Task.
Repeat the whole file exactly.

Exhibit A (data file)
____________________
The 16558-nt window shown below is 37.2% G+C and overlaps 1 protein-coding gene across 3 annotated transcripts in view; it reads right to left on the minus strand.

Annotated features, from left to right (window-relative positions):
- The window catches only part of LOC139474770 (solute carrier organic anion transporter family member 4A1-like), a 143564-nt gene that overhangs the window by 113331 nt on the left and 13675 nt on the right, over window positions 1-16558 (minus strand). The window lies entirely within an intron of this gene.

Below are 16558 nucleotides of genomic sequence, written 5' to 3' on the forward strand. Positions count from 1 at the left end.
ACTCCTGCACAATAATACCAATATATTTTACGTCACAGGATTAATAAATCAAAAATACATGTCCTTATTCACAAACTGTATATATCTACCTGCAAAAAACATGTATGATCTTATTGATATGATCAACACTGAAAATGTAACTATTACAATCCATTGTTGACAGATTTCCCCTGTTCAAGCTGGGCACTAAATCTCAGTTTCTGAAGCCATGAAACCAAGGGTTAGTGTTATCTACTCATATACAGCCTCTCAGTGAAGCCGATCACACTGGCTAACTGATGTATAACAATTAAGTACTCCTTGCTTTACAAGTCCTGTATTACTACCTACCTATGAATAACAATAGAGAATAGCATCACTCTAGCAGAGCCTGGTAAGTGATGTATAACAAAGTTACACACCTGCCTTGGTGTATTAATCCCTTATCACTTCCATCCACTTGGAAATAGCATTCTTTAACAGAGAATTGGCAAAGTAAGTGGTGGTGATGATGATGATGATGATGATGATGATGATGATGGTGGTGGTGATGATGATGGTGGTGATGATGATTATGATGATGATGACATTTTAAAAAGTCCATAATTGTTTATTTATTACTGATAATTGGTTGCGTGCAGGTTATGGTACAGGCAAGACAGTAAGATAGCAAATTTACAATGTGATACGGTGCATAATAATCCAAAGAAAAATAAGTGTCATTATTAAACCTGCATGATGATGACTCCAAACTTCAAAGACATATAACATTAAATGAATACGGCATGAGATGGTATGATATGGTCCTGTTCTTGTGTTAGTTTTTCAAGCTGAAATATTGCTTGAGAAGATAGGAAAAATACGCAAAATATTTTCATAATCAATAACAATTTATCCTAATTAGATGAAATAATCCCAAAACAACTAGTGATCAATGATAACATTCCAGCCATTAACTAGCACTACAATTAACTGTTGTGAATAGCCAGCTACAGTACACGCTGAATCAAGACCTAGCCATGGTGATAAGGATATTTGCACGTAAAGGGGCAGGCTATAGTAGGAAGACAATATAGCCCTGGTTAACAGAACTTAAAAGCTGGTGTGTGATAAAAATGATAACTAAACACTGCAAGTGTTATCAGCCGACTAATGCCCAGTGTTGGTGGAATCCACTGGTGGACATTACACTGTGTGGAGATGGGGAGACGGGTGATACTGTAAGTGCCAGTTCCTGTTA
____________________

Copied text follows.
The 16558-nt window shown below is 37.2% G+C and overlaps 1 protein-coding gene across 3 annotated transcripts in view; it reads right to left on the minus strand.

Annotated features, from left to right (window-relative positions):
- The window catches only part of LOC139474770 (solute carrier organic anion transporter family member 4A1-like), a 143564-nt gene that overhangs the window by 113331 nt on the left and 13675 nt on the right, over window positions 1-16558 (minus strand). The window lies entirely within an intron of this gene.

Below are 16558 nucleotides of genomic sequence, written 5' to 3' on the forward strand. Positions count from 1 at the left end.
ACTCCTGCACAATAATACCAATATATTTTACGTCACAGGATTAATAAATCAAAAATACATGTCCTTATTCACAAACTGTATATATCTACCTGCAAAAAACATGTATGATCTTATTGATATGATCAACACTGAAAATGTAACTATTACAATCCATTGTTGACAGATTTCCCCTGTTCAAGCTGGGCACTAAATCTCAGTTTCTGAAGCCATGAAACCAAGGGTTAGTGTTATCTACTCATATACAGCCTCTCAGTGAAGCCGATCACACTGGCTAACTGATGTATAACAATTAAGTACTCCTTGCTTTACAAGTCCTGTATTACTACCTACCTATGAATAACAATAGAGAATAGCATCACTCTAGCAGAGCCTGGTAAGTGATGTATAACAAAGTTACACACCTGCCTTGGTGTATTAATCCCTTATCACTTCCATCCACTTGGAAATAGCATTCTTTAACAGAGAATTGGCAAAGTAAGTGGTGGTGATGATGATGATGATGATGATGATGATGATGATGGTGGTGGTGATGATGATGGTGGTGATGATGATTATGATGATGATGACATTTTAAAAAGTCCATAATTGTTTATTTATTACTGATAATTGGTTGCGTGCAGGTTATGGTACAGGCAAGACAGTAAGATAGCAAATTTACAATGTGATACGGTGCATAATAATCCAAAGAAAAATAAGTGTCATTATTAAACCTGCATGATGATGACTCCAAACTTCAAAGACATATAACATTAAATGAATACGGCATGAGATGGTATGATATGGTCCTGTTCTTGTGTTAGTTTTTCAAGCTGAAATATTGCTTGAGAAGATAGGAAAAATACGCAAAATATTTTCATAATCAATAACAATTTATCCTAATTAGATGAAATAATCCCAAAACAACTAGTGATCAATGATAACATTCCAGCCATTAACTAGCACTACAATTAACTGTTGTGAATAGCCAGCTACAGTACACGCTGAATCAAGACCTAGCCATGGTGATAAGGATATTTGCACGTAAAGGGGCAGGCTATAGTAGGAAGACAATATAGCCCTGGTTAACAGAACTTAAAAGCTGGTGTGTGATAAAAATGATAACTAAACACTGCAAGTGTTATCAGCCGACTAATGCCCAGTGTTGGTGGAATCCACTGGTGGACATTACACTGTGTGGAGATGGGGAGACGGGTGATACTGTAAGTGCCAGTTCCTGTTA